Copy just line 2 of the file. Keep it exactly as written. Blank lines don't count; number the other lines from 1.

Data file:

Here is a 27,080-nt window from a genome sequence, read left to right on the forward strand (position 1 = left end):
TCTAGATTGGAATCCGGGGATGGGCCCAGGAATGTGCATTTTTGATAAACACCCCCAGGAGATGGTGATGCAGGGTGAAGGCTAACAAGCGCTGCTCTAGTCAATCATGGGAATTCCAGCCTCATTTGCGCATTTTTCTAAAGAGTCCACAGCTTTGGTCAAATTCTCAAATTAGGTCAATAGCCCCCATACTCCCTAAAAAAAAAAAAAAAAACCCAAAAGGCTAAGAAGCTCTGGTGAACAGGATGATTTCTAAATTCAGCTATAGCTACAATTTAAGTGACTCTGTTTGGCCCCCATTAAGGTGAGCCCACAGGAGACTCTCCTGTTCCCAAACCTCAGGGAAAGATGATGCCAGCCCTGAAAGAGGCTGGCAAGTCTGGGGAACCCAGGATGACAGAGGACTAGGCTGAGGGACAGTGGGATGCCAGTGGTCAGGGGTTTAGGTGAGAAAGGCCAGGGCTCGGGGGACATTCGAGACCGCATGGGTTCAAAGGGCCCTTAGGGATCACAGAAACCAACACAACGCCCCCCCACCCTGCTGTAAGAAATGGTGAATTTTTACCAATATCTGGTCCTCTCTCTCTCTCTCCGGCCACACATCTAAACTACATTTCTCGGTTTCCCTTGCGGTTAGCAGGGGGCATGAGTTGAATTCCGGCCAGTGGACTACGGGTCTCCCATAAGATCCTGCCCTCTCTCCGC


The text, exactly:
TCTAGATTGGAATCCGGGGATGGGCCCAGGAATGTGCATTTTTGATAAACACCCCCAGGAGATGGTGATGCAGGGTGAAGGCTAACAAGCGCTGCTCTAGTCAATCATGGGAATTCCAGCCTCATTTGCGCATTTTTCTAAAGAGTCCACAGCTTTGGTCAAATTCTCAAATTAGGTCAATAGCCCCCATACTCCCTAAAAAAAAAAAAAAAAACCCAAAAGGCTAAGAAGCTCTGGTGAACAGGATGATTTCTAAATTCAGCTATAGCTACAATTTAAGTGACTCTGTTTGGCCCCCATTAAGGTGAGCCCACAGGAGACTCTCCTGTTCCCAAACCTCAGGGAAAGATGATGCCAGCCCTGAAAGAGGCTGGCAAGTCTGGGGAACCCAGGATGACAGAGGACTAGGCTGAGGGACAGTGGGATGCCAGTGGTCAGGGGTTTAGGTGAGAAAGGCCAGGGCTCGGGGGACATTCGAGACCGCATGGGTTCAAAGGGCCCTTAGGGATCACAGAAACCAACACAACGCCCCCCCACCCTGCTGTAAGAAATGGTGAATTTTTACCAATATCTGGTCCTCTCTCTCTCTCTCCGGCCACACATCTAAACTACATTTCTCGGTTTCCCTTGCGGTTAGCAGGGGGCATGAGTTGAATTCCGGCCAGTGGACTACGGGTCTCCCATAAGATCCTGCCCTCTCTCCGC